The world of
The british artist created the cover of Mixed Tape #54.
Swap worries for interest.
“This is the Worry Bank,” Jon Burgerman explains early on a Saturday morning in his Brooklyn studio. He’s pointing to a doodle of a building that mimics a face full of neon pinks, yellows, blues, and oranges. “You can leave your worries inside, or borrow other people’s worries, but be careful, because your worries can accrue interest.”
He is most often associated with a bright yellow jacket by fans, but when hearing him speak, a helping of dry wit glazes over his thoughtful critiques of western culture.
We chat with the Mixed Tape #54 cover artist about harnessing his creative energy and how his environment affects his art.
Right in the middle.
Tell us about where you grew up, Jon.
I grew up in the middle of England, in Birmingham, with my parents and my two brothers. So I’m a middle-ender. There’s a big North/South divide in the UK, and people are very passionate about being from the South or North. And no one really cares about the middle. I grew up in the middle, and I was
the middle child, so I had a feeling I was in the absolute middle of the UK, far away from everything. I went to university at Nottingham to study fine art. I stayed there for about ten years and then one day I decided I should do something else, or be somewhere else, or maybe be someone else, so I absconded. I moved to New York.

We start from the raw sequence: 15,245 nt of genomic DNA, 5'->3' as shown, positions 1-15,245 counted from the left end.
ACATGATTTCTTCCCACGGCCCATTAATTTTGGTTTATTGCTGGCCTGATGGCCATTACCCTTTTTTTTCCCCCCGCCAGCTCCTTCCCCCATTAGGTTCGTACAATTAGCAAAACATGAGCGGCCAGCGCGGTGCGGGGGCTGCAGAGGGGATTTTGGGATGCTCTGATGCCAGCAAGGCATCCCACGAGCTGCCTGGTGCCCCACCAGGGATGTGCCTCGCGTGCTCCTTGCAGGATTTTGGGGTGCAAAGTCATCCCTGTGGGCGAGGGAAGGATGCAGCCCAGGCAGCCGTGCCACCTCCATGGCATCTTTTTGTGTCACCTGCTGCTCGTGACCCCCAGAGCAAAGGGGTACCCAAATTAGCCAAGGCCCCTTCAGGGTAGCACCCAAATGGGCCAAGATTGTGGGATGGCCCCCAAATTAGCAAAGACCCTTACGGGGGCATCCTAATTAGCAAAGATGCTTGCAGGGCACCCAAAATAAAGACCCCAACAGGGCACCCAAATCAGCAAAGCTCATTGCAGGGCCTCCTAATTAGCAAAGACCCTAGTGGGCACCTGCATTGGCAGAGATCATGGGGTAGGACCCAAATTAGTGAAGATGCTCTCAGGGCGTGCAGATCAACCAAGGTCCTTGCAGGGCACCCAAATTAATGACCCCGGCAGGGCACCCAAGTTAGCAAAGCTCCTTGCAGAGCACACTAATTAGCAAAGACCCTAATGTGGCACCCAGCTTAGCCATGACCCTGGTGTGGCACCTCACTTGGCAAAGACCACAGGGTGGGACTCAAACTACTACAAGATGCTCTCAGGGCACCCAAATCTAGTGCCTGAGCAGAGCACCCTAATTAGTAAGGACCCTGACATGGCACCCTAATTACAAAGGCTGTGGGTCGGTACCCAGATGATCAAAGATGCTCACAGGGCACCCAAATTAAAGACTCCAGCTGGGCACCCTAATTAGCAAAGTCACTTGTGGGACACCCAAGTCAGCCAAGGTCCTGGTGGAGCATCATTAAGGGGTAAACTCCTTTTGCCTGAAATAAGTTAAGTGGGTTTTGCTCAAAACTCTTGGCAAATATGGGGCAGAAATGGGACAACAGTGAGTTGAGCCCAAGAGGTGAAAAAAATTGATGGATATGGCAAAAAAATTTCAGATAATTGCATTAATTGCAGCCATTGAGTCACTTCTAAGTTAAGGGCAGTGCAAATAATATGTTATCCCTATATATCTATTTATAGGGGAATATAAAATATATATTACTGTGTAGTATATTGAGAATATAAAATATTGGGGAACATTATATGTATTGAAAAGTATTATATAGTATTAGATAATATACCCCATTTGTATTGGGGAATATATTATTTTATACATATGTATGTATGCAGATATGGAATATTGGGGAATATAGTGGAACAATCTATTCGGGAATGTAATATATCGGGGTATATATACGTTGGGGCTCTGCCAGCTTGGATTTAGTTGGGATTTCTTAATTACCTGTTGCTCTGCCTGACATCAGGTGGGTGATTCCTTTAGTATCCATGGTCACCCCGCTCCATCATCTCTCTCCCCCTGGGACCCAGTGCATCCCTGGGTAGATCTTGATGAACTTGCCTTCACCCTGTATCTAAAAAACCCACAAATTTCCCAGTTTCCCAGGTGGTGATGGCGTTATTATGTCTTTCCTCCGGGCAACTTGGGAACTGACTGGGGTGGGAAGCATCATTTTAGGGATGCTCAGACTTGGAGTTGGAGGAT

A little Audio caffeine boost.
What’s so enticing about making characters of abstraction?
I guess any artist is responding to what they see or how they view the world. So this is how I see people and how I see my life and how I see, particularly, this part of western culture, western civilization. I’m trying to make sense of stuff, it’s my take on it which might be humorous, it might be silly, it might be making a comment, it might be just a mere form of discussion. That’s the language I use.
What kind of music are you listening to in your studio?
I like a lot of different things. I like a lot of electronic music, anything that sounds unusual. Non-traditional western music, I suppose. And I can’t not listen to electronic UK music, grime and post-dubstep stuff.
Is it important for your creative process to listen to music?
Definitely. I find it’s like a little audio caffeine boost to get me going.
What were you thinking about when you were creating the cover art for Mixed Tape #54?
It was winter-themed and so I thought of wintry animals. And it’s a mixed tape, so it’s music, so I listened to the mixed tape and having a lovely non-specific winter festival-y time. If I’m
engaged in music it allows me to be slightly distracted from what I’m doing, so I can get into that kind of dreamy flow-state of making stuff without over-thinking every line, shape, character, and color.
What are you working on next?
I think all good artists make their own worlds. If you look at a Tex Avery cartoon, a character can get run over by a truck and become all flat, and then someone comes along with a bicycle pump and they get re-inflated. And that makes sense. You don’t then think: “That would never happen”. Instead, you think: “It’s a cartoon”. I have all these characters and artwork, but they don’t really have a solid world in which they live in. So that’s what I’ve been working on, I’m creating my world - their own reality in which they can exist.
Thanks for chatting with us, Jon!
Read the entire interview with Jon Burgerman mb! by Mercedes-Benz.